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A Metric Notion of Dimension and Its Applications to Learning

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### A Metric Notion of Dimension and Its Applications to Learning

Robert Krauthgamer (Weizmann Institute)

Based on joint works with Lee-Ad Gottlieb, James Lee, and Aryeh Kontorovich

TexPoint fonts used in EMF.

Read the TexPoint manual before you delete this box.: AAAA

Finite metric spaces

(X,d) is a metric space if

- X = set of points
- d = distance function
- Nonnegative
- Symmetric
- Triangle inequality

Tel-Aviv

95km

62km

151km

Jerusalem

Haifa

- Many “ad-hoc” metric data sets (not a vector space)
- But are “close” to low-dimensional Euclidean metrics.

- Many Euclidean data sets with high embedding dimension.
- But have “intrinsic” low-dimensional structure, e.g. a low-dimensional manifold.

- Goal: Capture their “intrinsic dimension”.

A metric notion of dimension and its applications to learning

Intrinsic Dimension

- Can we measure the “complexity” of a metric using a notion of “dimension”?
- Abstract—should depend only on the distances
- Analogy—should generalize vector spaces (Rm)

- We borrow a notion from Analysis
- Show its advantages over previous suggestions
- And that it controls the complexity of various algorithms!

A metric notion of dimension and its applications to learning

X

A Metric Notion of Dimension

- Definition:B(x,r) = all points of X within distance r from x.
- The doubling dimensionof (X,d), denoted dim(X), is the minimum k>0 s.t. every ball can be covered by 2kballs of half the radius
- Defined by [Gupta-K.-Lee’03], inspired by [Assouad’83, Clarkson’97].
- Call a metric doublingif dim(X)= O(1).
- Captures every norm on Rk

- Robust to:
- taking subsets,
- union of sets,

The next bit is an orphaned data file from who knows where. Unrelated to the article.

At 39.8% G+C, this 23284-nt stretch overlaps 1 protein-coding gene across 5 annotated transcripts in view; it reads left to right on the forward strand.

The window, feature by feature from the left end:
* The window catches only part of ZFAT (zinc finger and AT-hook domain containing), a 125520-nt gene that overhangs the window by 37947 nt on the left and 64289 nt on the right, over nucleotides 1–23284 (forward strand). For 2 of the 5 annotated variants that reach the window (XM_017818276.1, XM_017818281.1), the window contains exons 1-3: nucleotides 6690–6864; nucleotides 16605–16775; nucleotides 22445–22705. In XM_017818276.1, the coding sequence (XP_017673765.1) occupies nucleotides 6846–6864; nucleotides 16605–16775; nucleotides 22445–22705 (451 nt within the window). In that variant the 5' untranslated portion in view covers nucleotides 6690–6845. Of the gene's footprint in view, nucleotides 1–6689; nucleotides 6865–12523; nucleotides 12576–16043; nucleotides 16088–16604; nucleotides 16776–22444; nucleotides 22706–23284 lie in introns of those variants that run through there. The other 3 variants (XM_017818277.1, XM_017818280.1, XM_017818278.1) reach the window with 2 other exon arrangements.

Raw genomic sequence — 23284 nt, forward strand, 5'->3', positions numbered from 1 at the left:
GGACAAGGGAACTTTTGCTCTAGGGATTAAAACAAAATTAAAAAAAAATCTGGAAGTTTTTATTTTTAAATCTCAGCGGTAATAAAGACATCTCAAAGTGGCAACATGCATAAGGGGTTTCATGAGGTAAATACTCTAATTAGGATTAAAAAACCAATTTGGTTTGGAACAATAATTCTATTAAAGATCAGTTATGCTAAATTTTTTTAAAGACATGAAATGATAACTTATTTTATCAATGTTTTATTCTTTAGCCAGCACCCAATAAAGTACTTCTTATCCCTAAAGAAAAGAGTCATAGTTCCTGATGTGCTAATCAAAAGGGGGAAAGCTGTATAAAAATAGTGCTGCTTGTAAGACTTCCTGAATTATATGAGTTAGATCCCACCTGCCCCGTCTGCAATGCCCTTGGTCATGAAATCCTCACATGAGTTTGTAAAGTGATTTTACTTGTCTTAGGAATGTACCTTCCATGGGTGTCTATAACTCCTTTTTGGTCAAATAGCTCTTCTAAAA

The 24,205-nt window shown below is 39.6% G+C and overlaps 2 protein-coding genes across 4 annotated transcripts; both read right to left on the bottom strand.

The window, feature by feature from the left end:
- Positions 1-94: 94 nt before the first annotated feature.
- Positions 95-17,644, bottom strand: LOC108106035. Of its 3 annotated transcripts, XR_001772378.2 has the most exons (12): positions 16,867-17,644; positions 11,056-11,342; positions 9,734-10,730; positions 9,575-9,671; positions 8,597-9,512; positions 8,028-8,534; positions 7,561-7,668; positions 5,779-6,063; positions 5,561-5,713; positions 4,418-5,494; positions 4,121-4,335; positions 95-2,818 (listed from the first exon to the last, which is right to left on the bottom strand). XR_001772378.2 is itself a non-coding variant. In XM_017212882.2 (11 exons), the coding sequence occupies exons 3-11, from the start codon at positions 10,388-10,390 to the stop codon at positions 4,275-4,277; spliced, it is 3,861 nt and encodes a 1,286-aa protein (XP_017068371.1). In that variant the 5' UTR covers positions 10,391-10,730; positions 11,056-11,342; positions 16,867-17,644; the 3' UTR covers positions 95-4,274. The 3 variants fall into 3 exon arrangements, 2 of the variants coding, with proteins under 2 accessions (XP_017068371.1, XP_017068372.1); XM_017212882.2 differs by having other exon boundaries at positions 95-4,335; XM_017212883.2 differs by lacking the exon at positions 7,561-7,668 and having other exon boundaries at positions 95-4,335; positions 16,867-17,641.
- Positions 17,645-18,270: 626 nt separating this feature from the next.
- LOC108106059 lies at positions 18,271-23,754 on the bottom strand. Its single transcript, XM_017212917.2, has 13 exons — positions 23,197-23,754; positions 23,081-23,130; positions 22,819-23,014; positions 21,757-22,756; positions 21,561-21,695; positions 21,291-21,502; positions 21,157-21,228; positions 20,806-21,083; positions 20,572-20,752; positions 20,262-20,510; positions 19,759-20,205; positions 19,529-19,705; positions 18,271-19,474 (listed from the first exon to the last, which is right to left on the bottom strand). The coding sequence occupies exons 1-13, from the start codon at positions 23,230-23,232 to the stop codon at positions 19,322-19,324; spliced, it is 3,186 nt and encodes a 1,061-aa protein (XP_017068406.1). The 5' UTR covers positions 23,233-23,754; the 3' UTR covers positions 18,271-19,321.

- small distortion in distances, etc.

- Unlike earlier suggestions based on |B(x,r)|[Plaxton-Richa-Rajaraman’97, Karger-Ruhl’02, Faloutsos-Kamel’94, K.-Lee’03, …]

Here 2k· 7.

A metric notion of dimension and its applications to learning

Example: Earthmover Metric

- The earthmover distance between S,Tµ [0,1]2 with |S|=|T|, is:
where the minimum is over all one-to-one mappings ¼:ST.

- Has several uses e.g. in computer vision applications
- Lemma: This earthmover metric for sets of size k has doubling dimension ·O(k log k).
- Proof sketch:
- Fix an r/2-grid in the plane, and “approximate” a set S by snapping it to grid point
- The sets S near a fixed T, i.e. EMD(S,T)·r, can be “approximated” by one of only kO(k) fixed sets

A metric notion of dimension and its applications to learning

Applications of Doubling Metrics

- Approximate Nearest Neighbor Search (NNS)[Clarkson’97, K.-Lee’04,…, Cole-Gottlieb’06, Indyk-Naor’06,…]
- Dimension reduction [Bartal-Recht-Sculman’07, Gottlieb-K.’09]
- Embeddings [Gupta-K.-Lee’03, K.-Lee-Mendel-Naor’04, Abraham-Bartal-Neiman’08]
- Networking and distributed systems:
- Spanners [Talwar’04,…,Gottlieb-Roditty’08]
- Compact Routing [Chan-Gupta-Maggs-Zhou’05,…]
- Network Triangulation [Kleinberg-Slivkins-Wexler’04,…]
- Distance oracles [HarPeled-Mendel’06]

- Classification[Bshouty-Li-Long’09, Gottlieb-Kontorovich-K.’10]

A metric notion of dimension and its applications to learning

Near Neighbor Search (NNS)

- Problem statement:
- Preprocess n data points in a metric space X, so that
- Given a query point q, can quickly find the closest point to q among X, i.e. compute a2X such that d(q,a) = d(q,X).

- Naive solution:
- No preprocessing, query time O(n)

- Ultimate goal (holy grail):
- Preprocessing time: about O(n)
- Query time: O(log n)
- Achievable on the real line

q ²

A metric notion of dimension and its applications to learning

NNS in Doubling Metrics

- A simple (1+)-NNS scheme [K.-Lee’04a]:
- Query time: (1/)O(dim(X)) · log . [=dmax/dminis spread]
- Preprocessing: n · 2O(dim(X))
- Insertion / deletion time: 2O(dim(X)) · log · loglog .

- Outperforms previous schemes [Plaxton-Richa-Rajaraman’98, Clarkson’99, Karger-Ruhl’02]
- Simpler, wider applicability, deterministic, bound not needed
- Nearly matches the Euclidean case [Arya et al.’94]
- Explains empirical successes—it’s just easy…

- Subsequent enhancements:
- Optimal storage O(n) [Beygelzimer-Kakade-Langford]
- Also implemented and obtained very good empirical results

- No dependence on [K.-Lee’04b, Mendel-HarPeled’05, Cole-Gottlieb’06]
- Faster scheme for doubling Euclidean metrics [Indyk-Naor]

- Optimal storage O(n) [Beygelzimer-Kakade-Langford]

A metric notion of dimension and its applications to learning

Nets

(X,d)

- Definition: YµX is called an r-net if it is an r-separated subset that is maximal, i.e.,
1. For all y1,y22 Y, d(y1,y2) r [packing]

2. For all x 2 XnY, d(x,Y) < r [covering]

- Motivation: Approximate the metric at one scale r>0.
- Provide a spatial “sample” of the metric space
- E.g., grids in R2.

1/2

1/4

1/8

A metric notion of dimension and its applications to learning

X

q

q

Navigating netsNNS scheme (simplest variant):

- Preprocessing
- Compute a 2i-net for all i2Z.